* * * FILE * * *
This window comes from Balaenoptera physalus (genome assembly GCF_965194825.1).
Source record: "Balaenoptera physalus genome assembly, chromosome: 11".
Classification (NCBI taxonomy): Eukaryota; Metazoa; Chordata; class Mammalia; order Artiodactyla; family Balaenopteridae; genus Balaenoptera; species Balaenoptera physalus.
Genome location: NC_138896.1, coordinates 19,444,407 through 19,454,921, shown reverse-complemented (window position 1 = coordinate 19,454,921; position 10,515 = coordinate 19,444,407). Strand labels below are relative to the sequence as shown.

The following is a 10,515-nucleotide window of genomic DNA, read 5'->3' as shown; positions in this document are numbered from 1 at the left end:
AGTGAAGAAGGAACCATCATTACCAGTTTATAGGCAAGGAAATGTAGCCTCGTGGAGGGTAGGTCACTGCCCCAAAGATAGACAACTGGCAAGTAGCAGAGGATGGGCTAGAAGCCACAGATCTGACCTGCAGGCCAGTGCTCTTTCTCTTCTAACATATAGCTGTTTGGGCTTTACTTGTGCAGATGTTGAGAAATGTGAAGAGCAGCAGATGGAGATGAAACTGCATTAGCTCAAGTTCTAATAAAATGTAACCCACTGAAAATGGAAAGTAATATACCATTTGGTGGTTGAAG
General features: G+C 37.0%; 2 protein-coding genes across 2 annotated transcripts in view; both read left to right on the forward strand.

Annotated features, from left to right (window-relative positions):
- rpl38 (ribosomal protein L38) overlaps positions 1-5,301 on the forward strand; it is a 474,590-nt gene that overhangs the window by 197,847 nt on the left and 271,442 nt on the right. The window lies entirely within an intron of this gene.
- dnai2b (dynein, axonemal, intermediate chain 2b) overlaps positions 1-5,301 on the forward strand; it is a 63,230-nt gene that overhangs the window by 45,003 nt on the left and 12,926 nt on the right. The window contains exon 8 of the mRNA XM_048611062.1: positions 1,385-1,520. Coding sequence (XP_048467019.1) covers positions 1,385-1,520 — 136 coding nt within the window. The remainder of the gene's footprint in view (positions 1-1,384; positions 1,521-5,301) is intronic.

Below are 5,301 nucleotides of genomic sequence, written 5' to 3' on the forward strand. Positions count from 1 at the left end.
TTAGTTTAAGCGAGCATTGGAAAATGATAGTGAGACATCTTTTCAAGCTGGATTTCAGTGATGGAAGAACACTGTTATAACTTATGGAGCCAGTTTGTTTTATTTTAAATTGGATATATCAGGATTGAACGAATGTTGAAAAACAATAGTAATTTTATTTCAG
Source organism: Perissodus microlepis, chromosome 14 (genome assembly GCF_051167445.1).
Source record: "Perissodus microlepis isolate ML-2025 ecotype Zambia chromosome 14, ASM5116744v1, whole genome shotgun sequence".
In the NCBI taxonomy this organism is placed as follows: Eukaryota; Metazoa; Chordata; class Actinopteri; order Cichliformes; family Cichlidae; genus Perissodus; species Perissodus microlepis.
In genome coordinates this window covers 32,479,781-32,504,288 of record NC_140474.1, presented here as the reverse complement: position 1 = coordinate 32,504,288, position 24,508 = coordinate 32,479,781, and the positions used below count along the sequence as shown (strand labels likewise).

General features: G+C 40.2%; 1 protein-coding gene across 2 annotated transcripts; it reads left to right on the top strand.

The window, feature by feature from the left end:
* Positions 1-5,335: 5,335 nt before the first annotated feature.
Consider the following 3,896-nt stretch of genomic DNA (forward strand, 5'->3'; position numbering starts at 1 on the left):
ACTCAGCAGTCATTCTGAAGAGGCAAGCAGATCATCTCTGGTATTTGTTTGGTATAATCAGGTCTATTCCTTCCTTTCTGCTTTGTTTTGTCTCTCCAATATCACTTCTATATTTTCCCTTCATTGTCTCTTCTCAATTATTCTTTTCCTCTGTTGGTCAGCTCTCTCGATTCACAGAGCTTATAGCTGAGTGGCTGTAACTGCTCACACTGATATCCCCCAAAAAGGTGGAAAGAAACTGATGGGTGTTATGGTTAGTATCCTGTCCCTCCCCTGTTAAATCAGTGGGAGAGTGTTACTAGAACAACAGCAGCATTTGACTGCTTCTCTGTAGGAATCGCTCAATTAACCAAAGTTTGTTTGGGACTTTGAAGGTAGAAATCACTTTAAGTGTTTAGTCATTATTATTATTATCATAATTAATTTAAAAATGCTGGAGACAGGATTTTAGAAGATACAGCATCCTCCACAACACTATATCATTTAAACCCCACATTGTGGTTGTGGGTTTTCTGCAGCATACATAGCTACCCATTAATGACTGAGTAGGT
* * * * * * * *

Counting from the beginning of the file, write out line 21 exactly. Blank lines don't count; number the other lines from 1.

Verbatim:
ACTCAGCAGTCATTCTGAAGAGGCAAGCAGATCATCTCTGGTATTTGTTTGGTATAATCAGGTCTATTCCTTCCTTTCTGCTTTGTTTTGTCTCTCCAATATCACTTCTATATTTTCCCTTCATTGTCTCTTCTCAATTATTCTTTTCCTCTGTTGGTCAGCTCTCTCGATTCACAGAGCTTATAGCTGAGTGGCTGTAACTGCTCACACTGATATCCCCCAAAAAGGTGGAAAGAAACTGATGGGTGTTATGGTTAGTATCCTGTCCCTCCCCTGTTAAATCAGTGGGAGAGTGTTACTAGAACAACAGCAGCATTTGACTGCTTCTCTGTAGGAATCGCTCAATTAACCAAAGTTTGTTTGGGACTTTGAAGGTAGAAATCACTTTAAGTGTTTAGTCATTATTATTATTATCATAATTAATTTAAAAATGCTGGAGACAGGATTTTAGAAGATACAGCATCCTCCACAACACTATATCATTTAAACCCCACATTGTGGTTGTGGGTTTTCTGCAGCATACATAGCTACCCATTAATGACTGAGTAGGT